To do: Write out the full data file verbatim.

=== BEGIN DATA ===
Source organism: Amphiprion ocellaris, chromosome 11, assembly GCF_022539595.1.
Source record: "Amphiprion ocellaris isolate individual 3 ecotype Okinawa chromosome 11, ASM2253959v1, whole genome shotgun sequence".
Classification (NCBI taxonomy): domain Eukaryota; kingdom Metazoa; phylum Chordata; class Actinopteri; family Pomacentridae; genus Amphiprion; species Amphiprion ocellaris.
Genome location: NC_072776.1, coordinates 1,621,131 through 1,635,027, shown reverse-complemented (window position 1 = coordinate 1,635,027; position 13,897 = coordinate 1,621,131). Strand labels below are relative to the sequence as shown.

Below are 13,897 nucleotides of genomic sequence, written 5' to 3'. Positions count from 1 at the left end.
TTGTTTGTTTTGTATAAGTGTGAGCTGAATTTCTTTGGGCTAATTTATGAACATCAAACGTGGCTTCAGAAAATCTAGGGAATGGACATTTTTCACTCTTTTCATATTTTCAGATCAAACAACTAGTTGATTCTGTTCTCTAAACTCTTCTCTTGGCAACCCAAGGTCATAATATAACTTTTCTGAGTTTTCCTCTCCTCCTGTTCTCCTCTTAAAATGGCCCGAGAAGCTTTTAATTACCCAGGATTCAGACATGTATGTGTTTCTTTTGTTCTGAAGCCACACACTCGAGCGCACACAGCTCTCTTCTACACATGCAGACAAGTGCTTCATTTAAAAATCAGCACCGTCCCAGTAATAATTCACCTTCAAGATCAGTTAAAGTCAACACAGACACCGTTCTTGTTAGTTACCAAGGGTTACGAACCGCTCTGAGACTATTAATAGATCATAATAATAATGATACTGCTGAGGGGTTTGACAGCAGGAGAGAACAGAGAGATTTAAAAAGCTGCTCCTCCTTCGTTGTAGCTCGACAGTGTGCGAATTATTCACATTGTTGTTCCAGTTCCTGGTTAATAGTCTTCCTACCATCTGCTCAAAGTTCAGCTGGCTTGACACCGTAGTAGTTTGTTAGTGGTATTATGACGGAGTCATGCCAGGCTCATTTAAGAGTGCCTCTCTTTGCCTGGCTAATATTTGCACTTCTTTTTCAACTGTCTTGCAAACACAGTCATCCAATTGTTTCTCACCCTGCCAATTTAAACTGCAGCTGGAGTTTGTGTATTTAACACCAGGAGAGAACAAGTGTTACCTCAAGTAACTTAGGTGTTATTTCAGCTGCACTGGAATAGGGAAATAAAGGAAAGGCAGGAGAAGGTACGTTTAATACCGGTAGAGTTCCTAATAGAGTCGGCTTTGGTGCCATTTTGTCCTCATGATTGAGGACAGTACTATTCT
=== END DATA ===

Source organism: Amphiprion ocellaris, chromosome 11, assembly GCF_022539595.1.
Source record: "Amphiprion ocellaris isolate individual 3 ecotype Okinawa chromosome 11, ASM2253959v1, whole genome shotgun sequence".
Classification (NCBI taxonomy): domain Eukaryota; kingdom Metazoa; phylum Chordata; class Actinopteri; family Pomacentridae; genus Amphiprion; species Amphiprion ocellaris.
Genome location: NC_072776.1, coordinates 1,621,131 through 1,635,027, shown reverse-complemented (window position 1 = coordinate 1,635,027; position 13,897 = coordinate 1,621,131). Strand labels below are relative to the sequence as shown.

Below are 13,897 nucleotides of genomic sequence, written 5' to 3'. Positions count from 1 at the left end.
TTGTTTGTTTTGTATAAGTGTGAGCTGAATTTCTTTGGGCTAATTTATGAACATCAAACGTGGCTTCAGAAAATCTAGGGAATGGACATTTTTCACTCTTTTCATATTTTCAGATCAAACAACTAGTTGATTCTGTTCTCTAAACTCTTCTCTTGGCAACCCAAGGTCATAATATAACTTTTCTGAGTTTTCCTCTCCTCCTGTTCTCCTCTTAAAATGGCCCGAGAAGCTTTTAATTACCCAGGATTCAGACATGTATGTGTTTCTTTTGTTCTGAAGCCACACACTCGAGCGCACACAGCTCTCTTCTACACATGCAGACAAGTGCTTCATTTAAAAATCAGCACCGTCCCAGTAATAATTCACCTTCAAGATCAGTTAAAGTCAACACAGACACCGTTCTTGTTAGTTACCAAGGGTTACGAACCGCTCTGAGACTATTAATAGATCATAATAATAATGATACTGCTGAGGGGTTTGACAGCAGGAGAGAACAGAGAGATTTAAAAAGCTGCTCCTCCTTCGTTGTAGCTCGACAGTGTGCGAATTATTCACATTGTTGTTCCAGTTCCTGGTTAATAGTCTTCCTACCATCTGCTCAAAGTTCAGCTGGCTTGACACCGTAGTAGTTTGTTAGTGGTATTATGACGGAGTCATGCCAGGCTCATTTAAGAGTGCCTCTCTTTGCCTGGCTAATATTTGCACTTCTTTTTCAACTGTCTTGCAAACACAGTCATCCAATTGTTTCTCACCCTGCCAATTTAAACTGCAGCTGGAGTTTGTGTATTTAACACCAGGAGAGAACAAGTGTTACCTCAAGTAACTTAGGTGTTATTTCAGCTGCACTGGAATAGGGAAATAAAGGAAAGGCAGGAGAAGGTACGTTTAATACCGGTAGAGTTCCTAATAGAGTCGGCTTTGGTGCCATTTTGTCCTCATGATTGAGGACAGTACTATTCT